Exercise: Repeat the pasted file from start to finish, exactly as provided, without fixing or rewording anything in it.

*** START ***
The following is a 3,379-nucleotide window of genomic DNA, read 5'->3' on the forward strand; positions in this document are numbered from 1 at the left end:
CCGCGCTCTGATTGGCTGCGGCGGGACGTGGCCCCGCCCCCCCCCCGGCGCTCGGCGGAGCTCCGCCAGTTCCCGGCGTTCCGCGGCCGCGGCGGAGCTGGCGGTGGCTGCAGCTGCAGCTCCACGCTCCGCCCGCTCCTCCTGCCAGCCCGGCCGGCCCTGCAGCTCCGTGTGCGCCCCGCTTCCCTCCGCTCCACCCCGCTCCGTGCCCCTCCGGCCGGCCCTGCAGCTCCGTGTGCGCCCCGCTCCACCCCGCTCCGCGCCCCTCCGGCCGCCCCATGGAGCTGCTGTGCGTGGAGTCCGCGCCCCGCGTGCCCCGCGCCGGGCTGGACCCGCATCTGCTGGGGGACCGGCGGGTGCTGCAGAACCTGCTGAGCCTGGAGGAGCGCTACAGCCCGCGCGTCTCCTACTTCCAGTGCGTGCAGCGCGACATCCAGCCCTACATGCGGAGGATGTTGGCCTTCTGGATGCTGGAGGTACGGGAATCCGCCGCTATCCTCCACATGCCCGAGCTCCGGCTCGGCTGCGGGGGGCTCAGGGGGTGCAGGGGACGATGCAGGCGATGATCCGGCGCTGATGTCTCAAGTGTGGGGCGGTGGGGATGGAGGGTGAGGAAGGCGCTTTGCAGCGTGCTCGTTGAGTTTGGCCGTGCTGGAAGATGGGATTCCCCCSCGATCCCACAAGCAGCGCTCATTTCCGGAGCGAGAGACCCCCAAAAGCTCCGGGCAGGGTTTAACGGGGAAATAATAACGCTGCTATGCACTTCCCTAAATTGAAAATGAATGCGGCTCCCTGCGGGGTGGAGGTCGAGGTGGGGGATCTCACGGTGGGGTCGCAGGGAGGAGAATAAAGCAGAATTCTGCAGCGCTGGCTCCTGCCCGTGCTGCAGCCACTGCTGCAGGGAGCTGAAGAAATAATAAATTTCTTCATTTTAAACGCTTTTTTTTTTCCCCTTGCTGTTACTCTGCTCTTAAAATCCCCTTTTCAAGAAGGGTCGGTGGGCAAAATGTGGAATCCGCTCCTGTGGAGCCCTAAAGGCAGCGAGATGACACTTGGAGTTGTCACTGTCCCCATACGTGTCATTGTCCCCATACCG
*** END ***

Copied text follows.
The following is a 3,379-nucleotide window of genomic DNA, read 5'->3' on the forward strand; positions in this document are numbered from 1 at the left end:
CCGCGCTCTGATTGGCTGCGGCGGGACGTGGCCCCGCCCCCCCCCCGGCGCTCGGCGGAGCTCCGCCAGTTCCCGGCGTTCCGCGGCCGCGGCGGAGCTGGCGGTGGCTGCAGCTGCAGCTCCACGCTCCGCCCGCTCCTCCTGCCAGCCCGGCCGGCCCTGCAGCTCCGTGTGCGCCCCGCTTCCCTCCGCTCCACCCCGCTCCGTGCCCCTCCGGCCGGCCCTGCAGCTCCGTGTGCGCCCCGCTCCACCCCGCTCCGCGCCCCTCCGGCCGCCCCATGGAGCTGCTGTGCGTGGAGTCCGCGCCCCGCGTGCCCCGCGCCGGGCTGGACCCGCATCTGCTGGGGGACCGGCGGGTGCTGCAGAACCTGCTGAGCCTGGAGGAGCGCTACAGCCCGCGCGTCTCCTACTTCCAGTGCGTGCAGCGCGACATCCAGCCCTACATGCGGAGGATGTTGGCCTTCTGGATGCTGGAGGTACGGGAATCCGCCGCTATCCTCCACATGCCCGAGCTCCGGCTCGGCTGCGGGGGGCTCAGGGGGTGCAGGGGACGATGCAGGCGATGATCCGGCGCTGATGTCTCAAGTGTGGGGCGGTGGGGATGGAGGGTGAGGAAGGCGCTTTGCAGCGTGCTCGTTGAGTTTGGCCGTGCTGGAAGATGGGATTCCCCCSCGATCCCACAAGCAGCGCTCATTTCCGGAGCGAGAGACCCCCAAAAGCTCCGGGCAGGGTTTAACGGGGAAATAATAACGCTGCTATGCACTTCCCTAAATTGAAAATGAATGCGGCTCCCTGCGGGGTGGAGGTCGAGGTGGGGGATCTCACGGTGGGGTCGCAGGGAGGAGAATAAAGCAGAATTCTGCAGCGCTGGCTCCTGCCCGTGCTGCAGCCACTGCTGCAGGGAGCTGAAGAAATAATAAATTTCTTCATTTTAAACGCTTTTTTTTTTCCCCTTGCTGTTACTCTGCTCTTAAAATCCCCTTTTCAAGAAGGGTCGGTGGGCAAAATGTGGAATCCGCTCCTGTGGAGCCCTAAAGGCAGCGAGATGACACTTGGAGTTGTCACTGTCCCCATACGTGTCATTGTCCCCATACCG